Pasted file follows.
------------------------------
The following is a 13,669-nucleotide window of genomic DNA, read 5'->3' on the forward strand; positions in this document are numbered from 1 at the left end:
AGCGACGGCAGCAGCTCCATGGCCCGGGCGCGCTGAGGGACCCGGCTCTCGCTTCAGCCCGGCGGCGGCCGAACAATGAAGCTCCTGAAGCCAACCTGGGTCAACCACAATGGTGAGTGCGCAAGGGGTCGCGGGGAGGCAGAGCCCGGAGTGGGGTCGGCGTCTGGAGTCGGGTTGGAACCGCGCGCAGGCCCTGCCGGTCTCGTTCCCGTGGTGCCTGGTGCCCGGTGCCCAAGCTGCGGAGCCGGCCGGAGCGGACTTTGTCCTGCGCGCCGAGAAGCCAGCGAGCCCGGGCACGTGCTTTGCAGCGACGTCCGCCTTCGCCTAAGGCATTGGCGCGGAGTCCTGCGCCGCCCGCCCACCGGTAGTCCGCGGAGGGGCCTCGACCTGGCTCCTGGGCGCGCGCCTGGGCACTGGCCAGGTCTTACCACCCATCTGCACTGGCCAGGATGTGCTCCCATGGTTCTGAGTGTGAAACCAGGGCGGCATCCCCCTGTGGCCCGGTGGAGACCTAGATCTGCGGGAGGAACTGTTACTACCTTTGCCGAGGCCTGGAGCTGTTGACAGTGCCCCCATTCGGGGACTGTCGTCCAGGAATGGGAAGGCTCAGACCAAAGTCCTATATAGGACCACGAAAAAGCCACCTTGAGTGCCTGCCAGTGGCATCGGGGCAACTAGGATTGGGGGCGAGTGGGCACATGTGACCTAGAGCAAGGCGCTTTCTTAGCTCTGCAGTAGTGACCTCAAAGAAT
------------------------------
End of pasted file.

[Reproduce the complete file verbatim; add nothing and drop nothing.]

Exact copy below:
The following is a 13,669-nucleotide window of genomic DNA, read 5'->3' on the forward strand; positions in this document are numbered from 1 at the left end:
AGCGACGGCAGCAGCTCCATGGCCCGGGCGCGCTGAGGGACCCGGCTCTCGCTTCAGCCCGGCGGCGGCCGAACAATGAAGCTCCTGAAGCCAACCTGGGTCAACCACAATGGTGAGTGCGCAAGGGGTCGCGGGGAGGCAGAGCCCGGAGTGGGGTCGGCGTCTGGAGTCGGGTTGGAACCGCGCGCAGGCCCTGCCGGTCTCGTTCCCGTGGTGCCTGGTGCCCGGTGCCCAAGCTGCGGAGCCGGCCGGAGCGGACTTTGTCCTGCGCGCCGAGAAGCCAGCGAGCCCGGGCACGTGCTTTGCAGCGACGTCCGCCTTCGCCTAAGGCATTGGCGCGGAGTCCTGCGCCGCCCGCCCACCGGTAGTCCGCGGAGGGGCCTCGACCTGGCTCCTGGGCGCGCGCCTGGGCACTGGCCAGGTCTTACCACCCATCTGCACTGGCCAGGATGTGCTCCCATGGTTCTGAGTGTGAAACCAGGGCGGCATCCCCCTGTGGCCCGGTGGAGACCTAGATCTGCGGGAGGAACTGTTACTACCTTTGCCGAGGCCTGGAGCTGTTGACAGTGCCCCCATTCGGGGACTGTCGTCCAGGAATGGGAAGGCTCAGACCAAAGTCCTATATAGGACCACGAAAAAGCCACCTTGAGTGCCTGCCAGTGGCATCGGGGCAACTAGGATTGGGGGCGAGTGGGCACATGTGACCTAGAGCAAGGCGCTTTCTTAGCTCTGCAGTAGTGACCTCAAAGAAT